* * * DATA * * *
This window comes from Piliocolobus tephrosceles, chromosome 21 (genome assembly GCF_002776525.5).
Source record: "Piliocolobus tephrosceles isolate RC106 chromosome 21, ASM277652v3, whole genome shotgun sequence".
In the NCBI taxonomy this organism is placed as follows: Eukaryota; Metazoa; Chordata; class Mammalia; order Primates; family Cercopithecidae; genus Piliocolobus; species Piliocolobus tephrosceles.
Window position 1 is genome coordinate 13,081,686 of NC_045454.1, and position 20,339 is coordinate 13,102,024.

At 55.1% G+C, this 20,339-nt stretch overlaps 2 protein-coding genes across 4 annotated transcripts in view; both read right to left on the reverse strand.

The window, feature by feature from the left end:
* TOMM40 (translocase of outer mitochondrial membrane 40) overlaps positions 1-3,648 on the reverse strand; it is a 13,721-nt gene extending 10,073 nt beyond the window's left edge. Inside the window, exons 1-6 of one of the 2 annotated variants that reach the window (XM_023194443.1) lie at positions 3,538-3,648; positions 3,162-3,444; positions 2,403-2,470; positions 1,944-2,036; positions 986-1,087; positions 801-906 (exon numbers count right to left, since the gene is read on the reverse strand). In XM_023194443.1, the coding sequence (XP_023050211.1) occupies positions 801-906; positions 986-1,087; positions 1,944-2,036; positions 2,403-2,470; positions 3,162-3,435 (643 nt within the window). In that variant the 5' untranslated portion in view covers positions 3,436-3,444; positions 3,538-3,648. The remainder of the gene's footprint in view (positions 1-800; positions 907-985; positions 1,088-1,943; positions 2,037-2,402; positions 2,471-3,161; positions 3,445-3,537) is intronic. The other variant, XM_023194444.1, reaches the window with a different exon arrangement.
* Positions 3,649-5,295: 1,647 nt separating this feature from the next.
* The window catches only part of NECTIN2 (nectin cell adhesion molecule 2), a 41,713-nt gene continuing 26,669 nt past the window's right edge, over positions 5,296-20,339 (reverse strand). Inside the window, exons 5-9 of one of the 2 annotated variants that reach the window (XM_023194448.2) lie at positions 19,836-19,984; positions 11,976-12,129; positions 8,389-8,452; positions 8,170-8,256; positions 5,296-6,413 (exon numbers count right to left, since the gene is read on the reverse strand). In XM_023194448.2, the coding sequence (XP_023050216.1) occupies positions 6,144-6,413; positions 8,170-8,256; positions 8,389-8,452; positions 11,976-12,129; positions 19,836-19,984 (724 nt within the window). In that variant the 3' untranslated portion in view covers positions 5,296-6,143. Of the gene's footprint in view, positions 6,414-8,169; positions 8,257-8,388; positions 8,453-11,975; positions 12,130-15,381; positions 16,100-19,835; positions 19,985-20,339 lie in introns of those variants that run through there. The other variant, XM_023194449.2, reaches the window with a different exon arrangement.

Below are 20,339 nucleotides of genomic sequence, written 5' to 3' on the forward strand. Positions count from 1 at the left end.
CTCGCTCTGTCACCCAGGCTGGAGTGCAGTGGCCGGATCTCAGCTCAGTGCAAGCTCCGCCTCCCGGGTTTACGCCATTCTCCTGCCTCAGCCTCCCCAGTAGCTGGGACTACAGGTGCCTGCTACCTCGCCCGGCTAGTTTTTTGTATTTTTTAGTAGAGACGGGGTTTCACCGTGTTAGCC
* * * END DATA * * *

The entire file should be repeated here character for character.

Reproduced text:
This window comes from Piliocolobus tephrosceles, chromosome 21 (genome assembly GCF_002776525.5).
Source record: "Piliocolobus tephrosceles isolate RC106 chromosome 21, ASM277652v3, whole genome shotgun sequence".
In the NCBI taxonomy this organism is placed as follows: Eukaryota; Metazoa; Chordata; class Mammalia; order Primates; family Cercopithecidae; genus Piliocolobus; species Piliocolobus tephrosceles.
Window position 1 is genome coordinate 13,081,686 of NC_045454.1, and position 20,339 is coordinate 13,102,024.

At 55.1% G+C, this 20,339-nt stretch overlaps 2 protein-coding genes across 4 annotated transcripts in view; both read right to left on the reverse strand.

The window, feature by feature from the left end:
* TOMM40 (translocase of outer mitochondrial membrane 40) overlaps positions 1-3,648 on the reverse strand; it is a 13,721-nt gene extending 10,073 nt beyond the window's left edge. Inside the window, exons 1-6 of one of the 2 annotated variants that reach the window (XM_023194443.1) lie at positions 3,538-3,648; positions 3,162-3,444; positions 2,403-2,470; positions 1,944-2,036; positions 986-1,087; positions 801-906 (exon numbers count right to left, since the gene is read on the reverse strand). In XM_023194443.1, the coding sequence (XP_023050211.1) occupies positions 801-906; positions 986-1,087; positions 1,944-2,036; positions 2,403-2,470; positions 3,162-3,435 (643 nt within the window). In that variant the 5' untranslated portion in view covers positions 3,436-3,444; positions 3,538-3,648. The remainder of the gene's footprint in view (positions 1-800; positions 907-985; positions 1,088-1,943; positions 2,037-2,402; positions 2,471-3,161; positions 3,445-3,537) is intronic. The other variant, XM_023194444.1, reaches the window with a different exon arrangement.
* Positions 3,649-5,295: 1,647 nt separating this feature from the next.
* The window catches only part of NECTIN2 (nectin cell adhesion molecule 2), a 41,713-nt gene continuing 26,669 nt past the window's right edge, over positions 5,296-20,339 (reverse strand). Inside the window, exons 5-9 of one of the 2 annotated variants that reach the window (XM_023194448.2) lie at positions 19,836-19,984; positions 11,976-12,129; positions 8,389-8,452; positions 8,170-8,256; positions 5,296-6,413 (exon numbers count right to left, since the gene is read on the reverse strand). In XM_023194448.2, the coding sequence (XP_023050216.1) occupies positions 6,144-6,413; positions 8,170-8,256; positions 8,389-8,452; positions 11,976-12,129; positions 19,836-19,984 (724 nt within the window). In that variant the 3' untranslated portion in view covers positions 5,296-6,143. Of the gene's footprint in view, positions 6,414-8,169; positions 8,257-8,388; positions 8,453-11,975; positions 12,130-15,381; positions 16,100-19,835; positions 19,985-20,339 lie in introns of those variants that run through there. The other variant, XM_023194449.2, reaches the window with a different exon arrangement.

Below are 20,339 nucleotides of genomic sequence, written 5' to 3' on the forward strand. Positions count from 1 at the left end.
CTCGCTCTGTCACCCAGGCTGGAGTGCAGTGGCCGGATCTCAGCTCAGTGCAAGCTCCGCCTCCCGGGTTTACGCCATTCTCCTGCCTCAGCCTCCCCAGTAGCTGGGACTACAGGTGCCTGCTACCTCGCCCGGCTAGTTTTTTGTATTTTTTAGTAGAGACGGGGTTTCACCGTGTTAGCC